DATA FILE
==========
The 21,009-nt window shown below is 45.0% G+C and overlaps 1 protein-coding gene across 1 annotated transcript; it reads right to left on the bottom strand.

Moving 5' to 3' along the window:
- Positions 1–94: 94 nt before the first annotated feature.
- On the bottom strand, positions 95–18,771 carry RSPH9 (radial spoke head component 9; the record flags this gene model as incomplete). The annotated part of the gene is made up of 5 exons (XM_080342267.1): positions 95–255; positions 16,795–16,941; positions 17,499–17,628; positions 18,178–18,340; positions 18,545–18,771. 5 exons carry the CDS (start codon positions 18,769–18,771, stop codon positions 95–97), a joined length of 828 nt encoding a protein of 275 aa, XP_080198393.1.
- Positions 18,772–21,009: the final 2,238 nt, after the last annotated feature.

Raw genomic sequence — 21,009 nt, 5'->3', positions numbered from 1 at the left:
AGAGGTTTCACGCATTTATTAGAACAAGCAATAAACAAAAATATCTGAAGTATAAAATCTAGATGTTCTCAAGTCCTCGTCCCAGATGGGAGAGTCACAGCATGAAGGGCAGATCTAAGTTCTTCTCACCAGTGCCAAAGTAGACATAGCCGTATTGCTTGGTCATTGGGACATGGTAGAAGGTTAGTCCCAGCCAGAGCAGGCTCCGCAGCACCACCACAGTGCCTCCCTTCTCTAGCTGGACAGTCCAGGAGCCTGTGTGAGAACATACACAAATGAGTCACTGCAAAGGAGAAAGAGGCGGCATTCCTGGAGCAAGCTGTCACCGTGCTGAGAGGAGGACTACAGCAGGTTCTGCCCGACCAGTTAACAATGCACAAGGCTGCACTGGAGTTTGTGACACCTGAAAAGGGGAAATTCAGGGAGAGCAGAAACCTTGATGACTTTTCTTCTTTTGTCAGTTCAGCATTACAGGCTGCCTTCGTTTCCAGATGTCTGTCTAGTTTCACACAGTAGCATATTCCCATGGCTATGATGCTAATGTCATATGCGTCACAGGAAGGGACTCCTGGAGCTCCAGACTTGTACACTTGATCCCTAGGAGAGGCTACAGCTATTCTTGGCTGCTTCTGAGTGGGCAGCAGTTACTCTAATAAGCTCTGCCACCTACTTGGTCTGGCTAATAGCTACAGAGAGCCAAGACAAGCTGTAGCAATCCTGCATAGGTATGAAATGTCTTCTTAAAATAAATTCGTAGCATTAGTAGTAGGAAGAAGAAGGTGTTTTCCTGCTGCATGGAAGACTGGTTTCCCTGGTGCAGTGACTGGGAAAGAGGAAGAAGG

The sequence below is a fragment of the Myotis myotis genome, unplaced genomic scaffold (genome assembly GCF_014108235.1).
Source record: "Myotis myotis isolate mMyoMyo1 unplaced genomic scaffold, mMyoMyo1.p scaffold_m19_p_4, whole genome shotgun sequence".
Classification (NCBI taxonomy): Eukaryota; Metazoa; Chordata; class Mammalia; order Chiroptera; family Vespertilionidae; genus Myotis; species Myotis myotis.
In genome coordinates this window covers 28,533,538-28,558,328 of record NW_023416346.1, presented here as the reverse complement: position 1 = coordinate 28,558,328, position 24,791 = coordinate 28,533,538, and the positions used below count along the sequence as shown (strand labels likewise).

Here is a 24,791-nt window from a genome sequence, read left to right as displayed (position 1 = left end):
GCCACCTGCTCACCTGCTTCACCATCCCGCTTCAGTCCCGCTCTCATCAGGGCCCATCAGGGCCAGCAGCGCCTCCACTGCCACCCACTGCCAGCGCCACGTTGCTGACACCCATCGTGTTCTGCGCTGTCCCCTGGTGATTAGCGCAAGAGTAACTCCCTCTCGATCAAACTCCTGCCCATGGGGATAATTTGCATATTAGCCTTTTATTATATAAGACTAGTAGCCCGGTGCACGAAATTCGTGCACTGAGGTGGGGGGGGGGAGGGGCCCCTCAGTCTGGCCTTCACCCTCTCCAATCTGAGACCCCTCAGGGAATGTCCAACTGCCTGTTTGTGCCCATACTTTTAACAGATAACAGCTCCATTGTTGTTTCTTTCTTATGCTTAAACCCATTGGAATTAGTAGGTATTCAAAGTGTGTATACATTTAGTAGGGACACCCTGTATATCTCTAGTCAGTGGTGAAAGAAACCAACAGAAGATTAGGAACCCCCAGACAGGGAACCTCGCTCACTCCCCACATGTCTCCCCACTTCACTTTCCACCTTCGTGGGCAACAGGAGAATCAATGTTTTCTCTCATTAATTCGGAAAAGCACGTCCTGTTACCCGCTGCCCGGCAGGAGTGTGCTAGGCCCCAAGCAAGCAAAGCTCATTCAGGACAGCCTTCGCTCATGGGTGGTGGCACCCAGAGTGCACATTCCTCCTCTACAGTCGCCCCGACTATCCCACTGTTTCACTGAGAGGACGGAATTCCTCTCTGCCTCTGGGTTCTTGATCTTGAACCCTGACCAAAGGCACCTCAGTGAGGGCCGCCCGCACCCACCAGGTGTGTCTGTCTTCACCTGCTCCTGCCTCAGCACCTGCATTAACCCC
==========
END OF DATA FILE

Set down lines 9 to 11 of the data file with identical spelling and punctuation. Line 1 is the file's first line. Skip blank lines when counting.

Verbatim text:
Source record: "Myotis myotis isolate mMyoMyo1 unplaced genomic scaffold, mMyoMyo1.p scaffold_m19_p_4, whole genome shotgun sequence".
Classification (NCBI taxonomy): Eukaryota; Metazoa; Chordata; class Mammalia; order Chiroptera; family Vespertilionidae; genus Myotis; species Myotis myotis.
In genome coordinates this window covers 28,533,538-28,558,328 of record NW_023416346.1, presented here as the reverse complement: position 1 = coordinate 28,558,328, position 24,791 = coordinate 28,533,538, and the positions used below count along the sequence as shown (strand labels likewise).